We conclude that this is one of those unique cases in which the Leon good faith exception should apply despite an earlier Fourth Amendment violation. We find White's statement of the rule in Leon particularly instructive: "evidence seized pursuant to a warrant, even if in fact obtained in violation of the Fourth Amendment, is not subject to the exclusionary rule if an objectively reasonable officer could have believed the seizure valid." White, 890 F.2d at 1419. The court in White refused to apply the exclusionary rule because the facts surrounding the initial Fourth Amendment violation were "close enough to the line of validity to make the officer's belief in the validity of the warrant objectively reasonable." Id. The same is true here. The facts surrounding these officers' warrantless entry into the house at 123 Imperial Point were not sufficient to establish probable cause to believe a burglary was in progress, but we do not believe that the officers were objectively unreasonable in suspecting that criminal activity was occurring inside McClain's home, and we find no evidence that the officers knew they were violating the Fourth Amendment by performing a protective sweep of the home. More importantly, the officers who sought and executed the search warrants were not the same officers who performed the initial warrantless search, and Officer Murphy's warrant affidavit fully disclosed to a neutral and detached magistrate the circumstances surrounding the initial warrantless search. On the basis of that affidavit, the magistrate issued the search warrants. There was indeed nothing more that Officer Murphy "could have or should have done under these circumstances to be sure his search would be legal." Thomas, 757 F.2d at 1368. Because the officers who sought and executed the search warrants acted with good faith, and because the facts surrounding the initial warrantless search were close enough to the line of validity to make the executing officers' belief in the validity of the search warrants objectively reasonable, we conclude that despite the initial Fourth Amendment violation, the Leon exception bars application of the exclusionary rule in this case. See Leon, 468 U.S. at 920, 104 S.Ct. 3405 (explaining that the exclusion of evidence will not further the purposes of the exclusionary rule "when an officer acting with objective good faith has obtained a search warrant from a judge or magistrate and acted within its scope").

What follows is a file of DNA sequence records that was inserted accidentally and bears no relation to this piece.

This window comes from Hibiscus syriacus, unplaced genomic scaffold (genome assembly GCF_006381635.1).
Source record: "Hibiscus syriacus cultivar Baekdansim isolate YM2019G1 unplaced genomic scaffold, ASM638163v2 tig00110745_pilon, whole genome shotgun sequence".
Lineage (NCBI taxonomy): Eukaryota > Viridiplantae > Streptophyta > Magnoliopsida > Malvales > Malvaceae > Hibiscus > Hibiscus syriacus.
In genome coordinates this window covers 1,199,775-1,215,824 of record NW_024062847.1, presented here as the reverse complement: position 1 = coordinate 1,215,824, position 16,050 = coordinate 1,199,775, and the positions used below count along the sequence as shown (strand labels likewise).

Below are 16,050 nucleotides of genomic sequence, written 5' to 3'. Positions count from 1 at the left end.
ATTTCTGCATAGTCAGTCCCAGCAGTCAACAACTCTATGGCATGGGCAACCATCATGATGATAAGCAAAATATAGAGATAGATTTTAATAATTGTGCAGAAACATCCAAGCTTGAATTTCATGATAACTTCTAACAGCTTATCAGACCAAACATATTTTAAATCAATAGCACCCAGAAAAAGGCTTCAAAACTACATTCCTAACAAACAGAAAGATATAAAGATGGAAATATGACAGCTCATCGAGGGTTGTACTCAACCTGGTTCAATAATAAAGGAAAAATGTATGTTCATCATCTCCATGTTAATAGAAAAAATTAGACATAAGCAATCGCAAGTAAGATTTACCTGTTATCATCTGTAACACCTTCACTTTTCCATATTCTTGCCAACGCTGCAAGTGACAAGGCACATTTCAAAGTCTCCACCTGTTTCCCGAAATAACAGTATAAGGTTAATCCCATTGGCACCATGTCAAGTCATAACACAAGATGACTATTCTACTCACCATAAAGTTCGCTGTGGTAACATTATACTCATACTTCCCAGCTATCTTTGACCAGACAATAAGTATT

For the foregoing reasons, we REVERSE the judgment of the district court and we REMAND this case for further proceedings consistent with this opinion.